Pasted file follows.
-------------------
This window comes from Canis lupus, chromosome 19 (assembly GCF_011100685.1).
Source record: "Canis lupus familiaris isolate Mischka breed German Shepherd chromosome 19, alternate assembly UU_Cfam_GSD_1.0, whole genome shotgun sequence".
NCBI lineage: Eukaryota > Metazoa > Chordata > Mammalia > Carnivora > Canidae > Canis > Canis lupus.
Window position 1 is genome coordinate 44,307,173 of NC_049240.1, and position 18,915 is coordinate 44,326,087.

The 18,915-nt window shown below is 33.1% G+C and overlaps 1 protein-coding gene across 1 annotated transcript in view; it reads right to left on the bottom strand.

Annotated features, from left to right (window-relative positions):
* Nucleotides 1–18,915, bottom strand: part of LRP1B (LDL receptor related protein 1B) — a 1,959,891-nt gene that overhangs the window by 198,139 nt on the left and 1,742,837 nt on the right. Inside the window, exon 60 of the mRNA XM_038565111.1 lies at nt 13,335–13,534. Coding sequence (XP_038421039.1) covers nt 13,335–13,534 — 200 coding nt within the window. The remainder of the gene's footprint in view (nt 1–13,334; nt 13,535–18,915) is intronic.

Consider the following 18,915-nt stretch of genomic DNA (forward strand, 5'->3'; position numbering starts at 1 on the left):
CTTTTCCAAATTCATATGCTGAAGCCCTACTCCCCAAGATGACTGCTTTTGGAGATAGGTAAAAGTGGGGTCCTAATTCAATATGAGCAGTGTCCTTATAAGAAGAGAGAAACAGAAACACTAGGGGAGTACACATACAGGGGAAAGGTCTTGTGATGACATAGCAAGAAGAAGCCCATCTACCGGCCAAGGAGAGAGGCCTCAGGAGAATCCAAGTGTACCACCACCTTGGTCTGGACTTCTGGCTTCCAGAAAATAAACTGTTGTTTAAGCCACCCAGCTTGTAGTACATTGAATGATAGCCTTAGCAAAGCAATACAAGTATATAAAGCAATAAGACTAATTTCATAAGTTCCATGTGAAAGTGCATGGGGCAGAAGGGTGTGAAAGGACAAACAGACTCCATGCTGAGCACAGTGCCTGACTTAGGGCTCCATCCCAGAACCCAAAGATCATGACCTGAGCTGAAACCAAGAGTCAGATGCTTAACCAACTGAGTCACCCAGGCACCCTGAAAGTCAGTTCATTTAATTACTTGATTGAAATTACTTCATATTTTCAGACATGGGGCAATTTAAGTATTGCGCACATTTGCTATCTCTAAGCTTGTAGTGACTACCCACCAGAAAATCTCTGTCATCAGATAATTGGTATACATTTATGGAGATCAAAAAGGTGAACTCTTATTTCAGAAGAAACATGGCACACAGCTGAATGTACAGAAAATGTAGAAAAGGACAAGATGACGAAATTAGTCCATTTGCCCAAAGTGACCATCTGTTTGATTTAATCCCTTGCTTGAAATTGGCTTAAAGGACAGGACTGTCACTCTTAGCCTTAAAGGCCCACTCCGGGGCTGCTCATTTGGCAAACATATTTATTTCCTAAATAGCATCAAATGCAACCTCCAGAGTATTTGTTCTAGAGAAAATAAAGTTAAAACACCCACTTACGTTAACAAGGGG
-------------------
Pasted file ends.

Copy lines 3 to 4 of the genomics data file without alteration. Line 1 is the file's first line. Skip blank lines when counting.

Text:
NCBI lineage: Eukaryota > Metazoa > Chordata > Mammalia > Carnivora > Canidae > Canis > Canis lupus.
Window position 1 is genome coordinate 44,307,173 of NC_049240.1, and position 18,915 is coordinate 44,326,087.